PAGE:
Have you heard of pioneering nutritionist Muriel Bell?
She had a profound effect on the health of New Zealanders.
Appointed New Zealand’s first state nutritionist in 1940, a position she held for almost quarter of a century, Muriel Bell was behind ground-breaking public health schemes including milk in schools, iodised salt and water fluoridation.
Bell’s early research into fats and cholesterol tackled the complexity of nutrition- related aspects of coronary heart disease.
At the base of her commitment to science lay a deep social concern, especially for women and children. In service to this cause Muriel Bell worked tirelessly. Her nutritional advice – common sense to us today but revolutionary at the time – was to eat more fruit, vegetables, wholegrains and milk products and to cut down on sugar, fat and meat.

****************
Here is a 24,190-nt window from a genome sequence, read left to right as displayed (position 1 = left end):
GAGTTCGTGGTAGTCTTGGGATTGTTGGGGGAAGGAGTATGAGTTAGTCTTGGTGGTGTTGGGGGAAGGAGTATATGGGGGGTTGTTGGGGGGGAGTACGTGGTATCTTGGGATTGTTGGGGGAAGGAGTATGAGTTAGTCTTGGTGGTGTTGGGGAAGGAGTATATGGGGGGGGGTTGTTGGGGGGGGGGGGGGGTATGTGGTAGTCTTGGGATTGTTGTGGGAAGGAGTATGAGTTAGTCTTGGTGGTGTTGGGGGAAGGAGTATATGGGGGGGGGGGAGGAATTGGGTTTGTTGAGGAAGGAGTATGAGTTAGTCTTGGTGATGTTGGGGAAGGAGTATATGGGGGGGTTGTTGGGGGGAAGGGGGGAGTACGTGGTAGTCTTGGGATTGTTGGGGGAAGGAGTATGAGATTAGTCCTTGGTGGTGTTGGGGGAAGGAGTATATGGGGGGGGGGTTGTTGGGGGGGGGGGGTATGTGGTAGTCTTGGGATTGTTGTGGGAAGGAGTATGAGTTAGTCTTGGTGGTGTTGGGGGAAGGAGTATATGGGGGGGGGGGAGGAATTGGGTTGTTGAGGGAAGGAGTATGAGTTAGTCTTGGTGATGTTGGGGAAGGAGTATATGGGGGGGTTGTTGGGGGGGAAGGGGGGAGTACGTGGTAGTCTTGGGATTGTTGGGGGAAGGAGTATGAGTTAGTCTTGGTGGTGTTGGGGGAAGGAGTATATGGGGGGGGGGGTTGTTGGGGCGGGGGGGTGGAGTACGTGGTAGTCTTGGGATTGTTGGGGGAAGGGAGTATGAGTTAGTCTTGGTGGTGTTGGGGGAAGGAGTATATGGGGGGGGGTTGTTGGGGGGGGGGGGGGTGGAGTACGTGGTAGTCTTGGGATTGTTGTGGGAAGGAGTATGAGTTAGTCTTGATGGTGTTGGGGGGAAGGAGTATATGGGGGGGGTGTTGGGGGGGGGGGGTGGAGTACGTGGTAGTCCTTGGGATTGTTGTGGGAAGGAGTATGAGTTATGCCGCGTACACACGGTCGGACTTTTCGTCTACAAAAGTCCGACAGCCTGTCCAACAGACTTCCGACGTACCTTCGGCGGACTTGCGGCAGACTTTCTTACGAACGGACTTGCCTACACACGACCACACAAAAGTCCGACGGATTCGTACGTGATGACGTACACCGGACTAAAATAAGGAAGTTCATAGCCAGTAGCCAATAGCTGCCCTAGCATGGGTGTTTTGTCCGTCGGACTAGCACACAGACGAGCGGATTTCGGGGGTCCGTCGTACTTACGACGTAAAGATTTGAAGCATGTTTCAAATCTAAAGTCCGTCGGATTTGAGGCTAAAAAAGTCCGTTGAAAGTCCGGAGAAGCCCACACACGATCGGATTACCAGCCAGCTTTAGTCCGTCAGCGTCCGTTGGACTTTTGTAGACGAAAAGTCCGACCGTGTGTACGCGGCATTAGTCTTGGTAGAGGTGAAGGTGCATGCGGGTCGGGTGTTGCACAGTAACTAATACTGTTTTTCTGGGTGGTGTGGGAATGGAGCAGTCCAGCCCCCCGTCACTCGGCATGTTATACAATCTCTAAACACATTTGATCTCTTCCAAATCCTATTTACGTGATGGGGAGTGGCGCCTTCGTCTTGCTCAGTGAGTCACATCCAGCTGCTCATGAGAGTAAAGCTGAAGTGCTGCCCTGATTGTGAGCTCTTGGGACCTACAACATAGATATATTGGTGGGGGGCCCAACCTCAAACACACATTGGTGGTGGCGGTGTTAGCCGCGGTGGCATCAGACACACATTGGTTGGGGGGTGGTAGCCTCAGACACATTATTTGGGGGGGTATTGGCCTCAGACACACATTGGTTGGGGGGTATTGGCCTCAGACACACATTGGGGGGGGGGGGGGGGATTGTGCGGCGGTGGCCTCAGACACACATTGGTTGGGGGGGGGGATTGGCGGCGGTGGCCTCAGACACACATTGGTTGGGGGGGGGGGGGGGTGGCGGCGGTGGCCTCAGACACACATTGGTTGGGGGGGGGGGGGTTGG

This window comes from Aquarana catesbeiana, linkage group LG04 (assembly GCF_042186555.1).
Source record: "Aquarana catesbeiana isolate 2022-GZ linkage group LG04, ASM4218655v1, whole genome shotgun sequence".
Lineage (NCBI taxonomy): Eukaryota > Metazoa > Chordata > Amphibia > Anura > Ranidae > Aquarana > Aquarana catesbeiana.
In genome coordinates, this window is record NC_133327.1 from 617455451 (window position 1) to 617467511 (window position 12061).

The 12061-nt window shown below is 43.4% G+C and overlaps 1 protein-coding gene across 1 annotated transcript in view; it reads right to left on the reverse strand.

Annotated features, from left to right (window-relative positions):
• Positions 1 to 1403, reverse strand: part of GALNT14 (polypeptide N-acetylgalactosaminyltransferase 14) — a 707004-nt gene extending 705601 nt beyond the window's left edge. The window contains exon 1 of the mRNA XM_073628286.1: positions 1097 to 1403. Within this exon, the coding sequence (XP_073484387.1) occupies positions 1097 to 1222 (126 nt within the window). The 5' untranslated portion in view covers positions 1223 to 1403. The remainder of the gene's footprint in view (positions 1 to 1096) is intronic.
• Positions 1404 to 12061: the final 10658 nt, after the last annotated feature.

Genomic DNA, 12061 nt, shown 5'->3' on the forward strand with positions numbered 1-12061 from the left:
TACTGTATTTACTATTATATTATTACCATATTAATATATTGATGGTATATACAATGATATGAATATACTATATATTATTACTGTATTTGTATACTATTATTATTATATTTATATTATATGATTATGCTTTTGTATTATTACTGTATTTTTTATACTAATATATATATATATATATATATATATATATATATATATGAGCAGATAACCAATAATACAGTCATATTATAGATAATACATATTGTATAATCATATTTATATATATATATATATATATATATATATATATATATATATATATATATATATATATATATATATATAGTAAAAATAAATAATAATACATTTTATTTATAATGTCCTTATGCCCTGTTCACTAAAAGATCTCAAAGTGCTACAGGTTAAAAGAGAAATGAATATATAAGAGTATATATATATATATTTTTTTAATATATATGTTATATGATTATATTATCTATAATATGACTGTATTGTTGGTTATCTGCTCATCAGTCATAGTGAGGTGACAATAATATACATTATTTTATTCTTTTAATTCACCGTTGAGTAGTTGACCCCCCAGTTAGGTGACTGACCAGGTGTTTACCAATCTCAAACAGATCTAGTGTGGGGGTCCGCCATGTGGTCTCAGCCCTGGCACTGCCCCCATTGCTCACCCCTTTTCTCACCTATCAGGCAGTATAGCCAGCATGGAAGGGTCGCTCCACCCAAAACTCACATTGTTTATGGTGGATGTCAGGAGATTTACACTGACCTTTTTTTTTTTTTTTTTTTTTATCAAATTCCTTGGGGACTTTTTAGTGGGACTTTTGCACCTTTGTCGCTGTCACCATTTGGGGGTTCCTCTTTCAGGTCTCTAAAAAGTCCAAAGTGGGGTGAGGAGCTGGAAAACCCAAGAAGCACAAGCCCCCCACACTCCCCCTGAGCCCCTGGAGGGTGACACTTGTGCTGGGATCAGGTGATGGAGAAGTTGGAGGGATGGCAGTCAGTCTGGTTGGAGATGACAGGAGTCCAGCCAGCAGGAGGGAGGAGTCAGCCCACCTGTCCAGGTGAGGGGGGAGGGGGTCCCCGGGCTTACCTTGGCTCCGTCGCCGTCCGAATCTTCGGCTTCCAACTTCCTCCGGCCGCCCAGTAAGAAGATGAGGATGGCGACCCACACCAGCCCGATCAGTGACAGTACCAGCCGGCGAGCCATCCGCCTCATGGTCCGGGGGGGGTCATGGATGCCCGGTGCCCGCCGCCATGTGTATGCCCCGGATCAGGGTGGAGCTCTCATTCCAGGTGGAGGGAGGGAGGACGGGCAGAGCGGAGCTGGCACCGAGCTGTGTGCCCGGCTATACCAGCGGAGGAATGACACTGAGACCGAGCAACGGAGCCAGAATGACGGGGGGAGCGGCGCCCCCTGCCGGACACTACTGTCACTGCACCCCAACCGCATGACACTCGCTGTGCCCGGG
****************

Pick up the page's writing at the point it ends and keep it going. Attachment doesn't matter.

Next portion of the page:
She was a trailblazer by anyone’s definition, unswervingly committed to the understanding that ‘we are what we eat’; that nutrition is a cornerstone of individual and public health.
Sent by The University of Waikato Library.